Electricity access in Mozambique: a critical policy analysis of investment, service reliability and social sustainability

Daniela Salite, Joshua Kirshner, Matthew Cotton, Lorraine Howes, Boaventura Cuamba, João Feijó, Amelia Zafanias Macome

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Mozambique is a resource-rich energy hub, yet rural community access to electricity remains low, and urban centres suffer poor service quality. Aging transmission infrastructure, consumer growth, erratic generation, and extreme weather events exacerbate power cuts and oscillations that disrupt household activities and damage appliances. Through qualitative critical policy analysis of household (n=120) and public/private stakeholder (n=87) interviews in the four largest cities of Mozambique (Maputo, Matola, Beira and Nampula) we assess diverse perspectives on reliability, affordability, and investment/revenue-raising to meet SDG7 to provide clean, modern energy services for all. We find that although electricity tariffs commonly exceed household budgets, they remain politicised and are not cost-reflective – putting the national utility Electricidade de Moçambique E.P. (EDM) into growing debt and imminent insolvency, hindering its ability to ensure reliable, quality and affordable services. We recommend unbundling the electricity sector to enable EDM and the energy regulator (Autoridade Reguladora de Energia – ARENE) to be managed independently, and reducing state-induced inefficiencies that limit their ability to make transparent and fair decisions on tariffs, their institutional capacity and performance, and the development of the power sector.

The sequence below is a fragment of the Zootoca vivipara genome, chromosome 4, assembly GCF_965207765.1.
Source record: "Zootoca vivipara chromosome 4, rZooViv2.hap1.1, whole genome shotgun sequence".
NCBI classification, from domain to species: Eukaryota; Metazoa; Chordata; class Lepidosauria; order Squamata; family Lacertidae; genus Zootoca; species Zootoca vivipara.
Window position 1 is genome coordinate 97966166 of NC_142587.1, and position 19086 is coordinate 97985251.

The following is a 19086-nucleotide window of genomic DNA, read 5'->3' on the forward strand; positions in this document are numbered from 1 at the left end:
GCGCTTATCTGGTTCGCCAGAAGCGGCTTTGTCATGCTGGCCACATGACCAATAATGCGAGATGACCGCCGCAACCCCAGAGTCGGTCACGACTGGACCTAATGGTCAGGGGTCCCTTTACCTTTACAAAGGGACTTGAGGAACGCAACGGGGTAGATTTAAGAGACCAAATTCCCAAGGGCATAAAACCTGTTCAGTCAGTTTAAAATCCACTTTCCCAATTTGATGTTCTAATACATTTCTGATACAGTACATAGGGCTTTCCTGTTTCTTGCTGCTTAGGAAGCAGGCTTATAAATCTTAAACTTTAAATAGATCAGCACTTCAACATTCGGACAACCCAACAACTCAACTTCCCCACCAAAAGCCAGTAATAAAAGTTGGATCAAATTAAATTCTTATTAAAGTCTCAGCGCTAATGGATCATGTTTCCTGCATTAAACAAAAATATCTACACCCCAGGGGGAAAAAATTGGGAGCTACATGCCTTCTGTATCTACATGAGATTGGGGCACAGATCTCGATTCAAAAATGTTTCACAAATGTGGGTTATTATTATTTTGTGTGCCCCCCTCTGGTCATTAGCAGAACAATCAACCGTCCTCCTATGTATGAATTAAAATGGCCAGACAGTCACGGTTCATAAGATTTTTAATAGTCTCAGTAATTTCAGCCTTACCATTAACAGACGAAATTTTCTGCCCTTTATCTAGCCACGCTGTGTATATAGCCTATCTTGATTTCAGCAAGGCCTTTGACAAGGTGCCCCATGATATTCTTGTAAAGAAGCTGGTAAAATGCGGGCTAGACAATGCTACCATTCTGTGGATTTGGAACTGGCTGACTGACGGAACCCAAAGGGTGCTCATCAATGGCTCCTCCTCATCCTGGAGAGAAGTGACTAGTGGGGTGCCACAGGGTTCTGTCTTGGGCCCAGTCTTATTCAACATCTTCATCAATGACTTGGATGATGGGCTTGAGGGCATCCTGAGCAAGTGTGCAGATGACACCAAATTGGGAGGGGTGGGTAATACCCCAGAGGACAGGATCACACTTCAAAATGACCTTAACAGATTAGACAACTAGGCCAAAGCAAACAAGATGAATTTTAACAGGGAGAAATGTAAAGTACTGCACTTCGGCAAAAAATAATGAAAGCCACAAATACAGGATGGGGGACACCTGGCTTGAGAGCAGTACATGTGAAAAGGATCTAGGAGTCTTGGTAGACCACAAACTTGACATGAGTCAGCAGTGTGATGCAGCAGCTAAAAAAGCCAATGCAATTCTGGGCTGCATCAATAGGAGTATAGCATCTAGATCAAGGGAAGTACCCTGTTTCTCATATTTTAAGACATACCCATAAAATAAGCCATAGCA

Original languageEnglish
Article number102123
JournalEnergy Research and Social Science
Publication statusPublished - 27 May 2021


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